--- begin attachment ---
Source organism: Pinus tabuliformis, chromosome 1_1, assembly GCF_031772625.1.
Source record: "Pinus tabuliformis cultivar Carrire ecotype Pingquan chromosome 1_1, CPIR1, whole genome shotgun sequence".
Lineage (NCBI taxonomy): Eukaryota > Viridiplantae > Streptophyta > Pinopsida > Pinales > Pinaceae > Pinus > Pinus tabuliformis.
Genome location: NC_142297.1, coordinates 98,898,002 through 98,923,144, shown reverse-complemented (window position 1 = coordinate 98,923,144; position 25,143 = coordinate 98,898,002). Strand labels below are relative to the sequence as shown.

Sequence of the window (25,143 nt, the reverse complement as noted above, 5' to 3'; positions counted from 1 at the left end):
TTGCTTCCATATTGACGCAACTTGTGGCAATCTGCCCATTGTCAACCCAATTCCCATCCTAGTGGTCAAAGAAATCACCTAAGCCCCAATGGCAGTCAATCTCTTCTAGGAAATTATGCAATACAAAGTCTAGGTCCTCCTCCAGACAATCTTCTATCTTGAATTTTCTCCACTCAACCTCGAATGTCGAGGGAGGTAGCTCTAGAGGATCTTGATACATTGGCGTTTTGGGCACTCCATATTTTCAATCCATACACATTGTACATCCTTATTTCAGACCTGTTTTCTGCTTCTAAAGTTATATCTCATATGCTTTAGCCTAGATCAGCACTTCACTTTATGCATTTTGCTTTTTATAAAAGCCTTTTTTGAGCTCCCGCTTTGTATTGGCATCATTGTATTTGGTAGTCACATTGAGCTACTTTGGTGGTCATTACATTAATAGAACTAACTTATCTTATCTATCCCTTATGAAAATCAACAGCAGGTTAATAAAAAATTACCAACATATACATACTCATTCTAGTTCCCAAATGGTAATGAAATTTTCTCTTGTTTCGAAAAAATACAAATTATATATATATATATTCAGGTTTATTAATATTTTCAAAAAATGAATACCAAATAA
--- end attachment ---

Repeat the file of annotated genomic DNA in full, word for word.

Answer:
Source organism: Pinus tabuliformis, chromosome 1_1, assembly GCF_031772625.1.
Source record: "Pinus tabuliformis cultivar Carrire ecotype Pingquan chromosome 1_1, CPIR1, whole genome shotgun sequence".
Lineage (NCBI taxonomy): Eukaryota > Viridiplantae > Streptophyta > Pinopsida > Pinales > Pinaceae > Pinus > Pinus tabuliformis.
Genome location: NC_142297.1, coordinates 98,898,002 through 98,923,144, shown reverse-complemented (window position 1 = coordinate 98,923,144; position 25,143 = coordinate 98,898,002). Strand labels below are relative to the sequence as shown.

Sequence of the window (25,143 nt, the reverse complement as noted above, 5' to 3'; positions counted from 1 at the left end):
TTGCTTCCATATTGACGCAACTTGTGGCAATCTGCCCATTGTCAACCCAATTCCCATCCTAGTGGTCAAAGAAATCACCTAAGCCCCAATGGCAGTCAATCTCTTCTAGGAAATTATGCAATACAAAGTCTAGGTCCTCCTCCAGACAATCTTCTATCTTGAATTTTCTCCACTCAACCTCGAATGTCGAGGGAGGTAGCTCTAGAGGATCTTGATACATTGGCGTTTTGGGCACTCCATATTTTCAATCCATACACATTGTACATCCTTATTTCAGACCTGTTTTCTGCTTCTAAAGTTATATCTCATATGCTTTAGCCTAGATCAGCACTTCACTTTATGCATTTTGCTTTTTATAAAAGCCTTTTTTGAGCTCCCGCTTTGTATTGGCATCATTGTATTTGGTAGTCACATTGAGCTACTTTGGTGGTCATTACATTAATAGAACTAACTTATCTTATCTATCCCTTATGAAAATCAACAGCAGGTTAATAAAAAATTACCAACATATACATACTCATTCTAGTTCCCAAATGGTAATGAAATTTTCTCTTGTTTCGAAAAAATACAAATTATATATATATATATTCAGGTTTATTAATATTTTCAAAAAATGAATACCAAATAA